If you take out Ingram’s two sacks and two fumbles recovered this year, Miami has a total of seven sacks and one fumble recovered. Safety Brandon Jones has two sacks and Baker and Holland each have 1.5 sacks this year, sacks that resulted primarily because of the limited blitzing the Dolphins have done this year. You take away another five sacks away from the team, and you are left with just one sack each from Phillips and Ogbah. The Dolphins are not creating pressure without the blitz, and they are not blitzing nearly as often as they did last season.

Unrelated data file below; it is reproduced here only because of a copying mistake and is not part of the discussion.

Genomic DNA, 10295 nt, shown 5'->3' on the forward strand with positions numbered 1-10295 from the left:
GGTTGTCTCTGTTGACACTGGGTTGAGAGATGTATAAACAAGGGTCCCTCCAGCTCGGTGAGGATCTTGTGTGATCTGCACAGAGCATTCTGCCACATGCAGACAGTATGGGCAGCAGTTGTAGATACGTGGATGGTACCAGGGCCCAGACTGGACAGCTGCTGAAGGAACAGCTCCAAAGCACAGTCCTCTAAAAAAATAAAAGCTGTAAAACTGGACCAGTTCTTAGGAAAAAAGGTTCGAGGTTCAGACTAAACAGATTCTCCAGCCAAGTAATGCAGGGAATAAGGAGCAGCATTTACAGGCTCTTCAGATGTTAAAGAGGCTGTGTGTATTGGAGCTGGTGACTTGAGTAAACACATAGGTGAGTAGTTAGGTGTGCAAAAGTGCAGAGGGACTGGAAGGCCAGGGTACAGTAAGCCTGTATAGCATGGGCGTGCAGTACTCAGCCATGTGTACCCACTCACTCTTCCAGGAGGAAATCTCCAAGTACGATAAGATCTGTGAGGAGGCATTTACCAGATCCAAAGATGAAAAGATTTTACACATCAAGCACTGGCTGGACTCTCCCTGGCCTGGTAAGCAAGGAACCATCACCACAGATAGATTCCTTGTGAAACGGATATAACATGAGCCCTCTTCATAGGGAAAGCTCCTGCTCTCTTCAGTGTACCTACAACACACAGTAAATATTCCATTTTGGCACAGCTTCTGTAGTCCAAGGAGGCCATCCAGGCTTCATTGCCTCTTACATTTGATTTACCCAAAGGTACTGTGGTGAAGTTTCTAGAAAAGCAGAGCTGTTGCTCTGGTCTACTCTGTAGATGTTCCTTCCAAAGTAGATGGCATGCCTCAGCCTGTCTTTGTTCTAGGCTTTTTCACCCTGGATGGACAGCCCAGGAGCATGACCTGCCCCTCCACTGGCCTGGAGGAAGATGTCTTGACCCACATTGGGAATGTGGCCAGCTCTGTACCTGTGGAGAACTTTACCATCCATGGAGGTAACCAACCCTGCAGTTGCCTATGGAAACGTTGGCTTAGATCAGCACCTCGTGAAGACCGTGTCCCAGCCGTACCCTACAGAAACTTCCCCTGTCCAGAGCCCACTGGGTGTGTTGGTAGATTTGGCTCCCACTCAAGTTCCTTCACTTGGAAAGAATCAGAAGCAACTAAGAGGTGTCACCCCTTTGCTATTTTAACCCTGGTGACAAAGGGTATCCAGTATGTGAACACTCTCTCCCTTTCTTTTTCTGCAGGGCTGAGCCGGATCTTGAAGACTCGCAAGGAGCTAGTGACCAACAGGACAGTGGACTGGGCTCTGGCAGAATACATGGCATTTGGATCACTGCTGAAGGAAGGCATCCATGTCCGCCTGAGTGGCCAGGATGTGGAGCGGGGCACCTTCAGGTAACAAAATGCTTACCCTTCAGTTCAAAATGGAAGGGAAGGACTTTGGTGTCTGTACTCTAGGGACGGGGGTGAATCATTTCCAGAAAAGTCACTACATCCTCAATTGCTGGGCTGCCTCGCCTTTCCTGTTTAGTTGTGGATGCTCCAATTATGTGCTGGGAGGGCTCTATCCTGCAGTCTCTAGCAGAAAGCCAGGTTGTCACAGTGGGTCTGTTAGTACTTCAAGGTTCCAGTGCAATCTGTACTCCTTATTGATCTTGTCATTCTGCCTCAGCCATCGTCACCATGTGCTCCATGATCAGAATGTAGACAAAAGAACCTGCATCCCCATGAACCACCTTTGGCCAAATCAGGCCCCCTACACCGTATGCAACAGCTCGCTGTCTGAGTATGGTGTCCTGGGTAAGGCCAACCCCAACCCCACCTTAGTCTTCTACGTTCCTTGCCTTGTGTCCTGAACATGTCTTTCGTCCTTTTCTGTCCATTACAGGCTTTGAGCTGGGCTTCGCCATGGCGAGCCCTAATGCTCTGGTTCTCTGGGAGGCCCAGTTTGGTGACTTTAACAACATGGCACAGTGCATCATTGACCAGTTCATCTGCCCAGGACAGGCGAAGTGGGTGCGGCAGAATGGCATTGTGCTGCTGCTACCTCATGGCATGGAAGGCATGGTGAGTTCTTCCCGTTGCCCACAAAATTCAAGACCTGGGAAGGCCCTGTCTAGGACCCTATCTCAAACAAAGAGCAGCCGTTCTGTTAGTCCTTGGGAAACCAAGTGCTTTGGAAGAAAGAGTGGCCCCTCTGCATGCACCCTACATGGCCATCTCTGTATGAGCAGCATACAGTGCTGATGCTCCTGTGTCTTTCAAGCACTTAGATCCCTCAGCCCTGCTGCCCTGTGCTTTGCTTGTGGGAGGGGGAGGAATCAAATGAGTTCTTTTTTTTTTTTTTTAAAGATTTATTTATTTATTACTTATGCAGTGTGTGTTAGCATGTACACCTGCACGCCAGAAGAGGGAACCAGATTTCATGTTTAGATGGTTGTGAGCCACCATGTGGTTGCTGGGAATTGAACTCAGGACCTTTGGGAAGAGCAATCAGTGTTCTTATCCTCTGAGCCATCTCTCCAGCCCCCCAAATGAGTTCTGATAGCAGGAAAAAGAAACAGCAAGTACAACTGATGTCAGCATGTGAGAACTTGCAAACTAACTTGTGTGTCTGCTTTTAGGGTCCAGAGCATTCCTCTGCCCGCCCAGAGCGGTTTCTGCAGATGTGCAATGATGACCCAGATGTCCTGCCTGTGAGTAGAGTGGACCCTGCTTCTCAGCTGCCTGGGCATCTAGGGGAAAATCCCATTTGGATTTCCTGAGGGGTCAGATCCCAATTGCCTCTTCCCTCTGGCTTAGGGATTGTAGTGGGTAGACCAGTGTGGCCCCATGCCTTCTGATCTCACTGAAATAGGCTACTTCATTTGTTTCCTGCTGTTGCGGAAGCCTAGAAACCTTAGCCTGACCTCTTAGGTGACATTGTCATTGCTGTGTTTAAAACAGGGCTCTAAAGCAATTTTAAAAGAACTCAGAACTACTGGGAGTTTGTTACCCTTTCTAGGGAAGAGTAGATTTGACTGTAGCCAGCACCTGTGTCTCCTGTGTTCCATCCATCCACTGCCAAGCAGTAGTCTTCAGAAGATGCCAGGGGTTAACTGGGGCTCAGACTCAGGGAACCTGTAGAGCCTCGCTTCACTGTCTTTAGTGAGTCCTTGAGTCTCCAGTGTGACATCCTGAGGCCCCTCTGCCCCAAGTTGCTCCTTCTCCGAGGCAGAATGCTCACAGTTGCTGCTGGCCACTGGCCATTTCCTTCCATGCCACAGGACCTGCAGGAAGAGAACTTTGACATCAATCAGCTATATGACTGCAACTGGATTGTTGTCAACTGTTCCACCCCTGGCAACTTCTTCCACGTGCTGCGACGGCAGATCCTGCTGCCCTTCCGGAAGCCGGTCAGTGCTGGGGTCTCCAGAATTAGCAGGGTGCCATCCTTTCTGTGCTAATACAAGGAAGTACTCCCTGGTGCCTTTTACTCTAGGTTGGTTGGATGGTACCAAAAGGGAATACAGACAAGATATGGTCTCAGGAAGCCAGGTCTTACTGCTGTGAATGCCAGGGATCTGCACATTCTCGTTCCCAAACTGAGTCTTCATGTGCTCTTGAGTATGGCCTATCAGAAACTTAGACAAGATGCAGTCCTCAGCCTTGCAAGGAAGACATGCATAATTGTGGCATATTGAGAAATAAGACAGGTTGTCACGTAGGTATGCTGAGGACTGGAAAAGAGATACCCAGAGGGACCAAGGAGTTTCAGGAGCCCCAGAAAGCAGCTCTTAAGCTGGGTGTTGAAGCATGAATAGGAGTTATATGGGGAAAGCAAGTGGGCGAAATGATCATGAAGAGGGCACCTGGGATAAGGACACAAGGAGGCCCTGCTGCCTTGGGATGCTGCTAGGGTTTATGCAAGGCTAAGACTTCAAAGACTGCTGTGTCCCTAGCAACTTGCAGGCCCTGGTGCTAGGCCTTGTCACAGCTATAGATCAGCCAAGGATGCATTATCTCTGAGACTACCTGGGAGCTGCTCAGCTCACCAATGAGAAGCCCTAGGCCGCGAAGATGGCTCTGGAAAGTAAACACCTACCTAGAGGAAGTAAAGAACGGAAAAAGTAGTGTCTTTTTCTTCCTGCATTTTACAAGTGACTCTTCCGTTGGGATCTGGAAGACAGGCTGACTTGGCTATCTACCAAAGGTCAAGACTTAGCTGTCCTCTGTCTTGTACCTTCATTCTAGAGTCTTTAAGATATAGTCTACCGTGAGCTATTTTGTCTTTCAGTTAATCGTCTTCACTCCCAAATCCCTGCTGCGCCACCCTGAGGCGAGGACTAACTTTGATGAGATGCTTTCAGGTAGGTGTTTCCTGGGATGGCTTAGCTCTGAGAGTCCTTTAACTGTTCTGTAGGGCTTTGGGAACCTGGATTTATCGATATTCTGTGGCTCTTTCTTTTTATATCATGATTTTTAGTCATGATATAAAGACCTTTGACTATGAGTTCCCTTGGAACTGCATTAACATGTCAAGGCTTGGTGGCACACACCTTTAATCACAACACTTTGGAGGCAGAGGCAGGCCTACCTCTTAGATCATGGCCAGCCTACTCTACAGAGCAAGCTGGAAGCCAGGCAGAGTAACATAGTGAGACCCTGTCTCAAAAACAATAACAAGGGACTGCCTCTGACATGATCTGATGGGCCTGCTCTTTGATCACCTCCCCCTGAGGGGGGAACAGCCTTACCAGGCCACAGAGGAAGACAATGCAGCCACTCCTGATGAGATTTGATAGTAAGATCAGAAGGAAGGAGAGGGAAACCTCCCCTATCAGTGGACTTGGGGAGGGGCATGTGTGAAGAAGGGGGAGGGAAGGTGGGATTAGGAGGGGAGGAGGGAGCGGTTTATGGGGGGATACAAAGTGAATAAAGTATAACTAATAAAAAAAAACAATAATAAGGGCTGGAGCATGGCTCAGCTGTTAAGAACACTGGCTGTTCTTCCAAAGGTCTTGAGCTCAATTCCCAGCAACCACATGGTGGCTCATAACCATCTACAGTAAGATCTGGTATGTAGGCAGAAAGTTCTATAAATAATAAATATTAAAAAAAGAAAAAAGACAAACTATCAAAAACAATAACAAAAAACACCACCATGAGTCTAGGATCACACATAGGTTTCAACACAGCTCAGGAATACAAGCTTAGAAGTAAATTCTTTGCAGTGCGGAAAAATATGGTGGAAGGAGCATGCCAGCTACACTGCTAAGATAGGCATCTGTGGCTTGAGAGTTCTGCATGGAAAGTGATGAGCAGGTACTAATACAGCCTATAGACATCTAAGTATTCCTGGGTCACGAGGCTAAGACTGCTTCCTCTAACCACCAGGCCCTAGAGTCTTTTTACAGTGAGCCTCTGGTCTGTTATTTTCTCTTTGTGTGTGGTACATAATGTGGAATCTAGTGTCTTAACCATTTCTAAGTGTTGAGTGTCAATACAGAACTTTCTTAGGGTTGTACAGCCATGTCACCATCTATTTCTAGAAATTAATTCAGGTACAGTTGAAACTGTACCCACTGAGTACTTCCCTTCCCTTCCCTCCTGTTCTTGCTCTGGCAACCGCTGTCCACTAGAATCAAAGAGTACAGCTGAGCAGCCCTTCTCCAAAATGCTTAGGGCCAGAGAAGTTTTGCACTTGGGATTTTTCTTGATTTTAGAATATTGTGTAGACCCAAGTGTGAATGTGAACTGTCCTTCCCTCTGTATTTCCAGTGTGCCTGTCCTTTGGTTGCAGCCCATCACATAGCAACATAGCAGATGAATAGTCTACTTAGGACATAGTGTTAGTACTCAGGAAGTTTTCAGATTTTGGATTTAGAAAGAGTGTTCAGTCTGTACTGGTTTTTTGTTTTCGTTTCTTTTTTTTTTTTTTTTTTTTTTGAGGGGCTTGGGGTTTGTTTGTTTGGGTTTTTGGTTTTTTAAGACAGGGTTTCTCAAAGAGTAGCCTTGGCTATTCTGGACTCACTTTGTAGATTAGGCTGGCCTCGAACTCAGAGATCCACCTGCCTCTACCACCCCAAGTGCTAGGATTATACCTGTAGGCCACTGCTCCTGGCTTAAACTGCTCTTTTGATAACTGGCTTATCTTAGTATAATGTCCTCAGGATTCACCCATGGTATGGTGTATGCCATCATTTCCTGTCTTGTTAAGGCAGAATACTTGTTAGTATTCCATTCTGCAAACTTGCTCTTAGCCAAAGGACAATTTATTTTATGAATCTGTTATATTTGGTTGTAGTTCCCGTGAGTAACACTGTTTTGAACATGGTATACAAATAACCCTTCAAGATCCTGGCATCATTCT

Maybe the Dolphins will be able to correct the issues when they get Howard and Jones on the field. Maybe the amoeba, cover zero blitz packages will come back into use. But, until the Dolphins are able to get their starting cornerbacks back to full strength, the team still has to create pressure and get after the opposing quarterback. Right now, something is not right with the Miami defense and they have to figure it out quickly.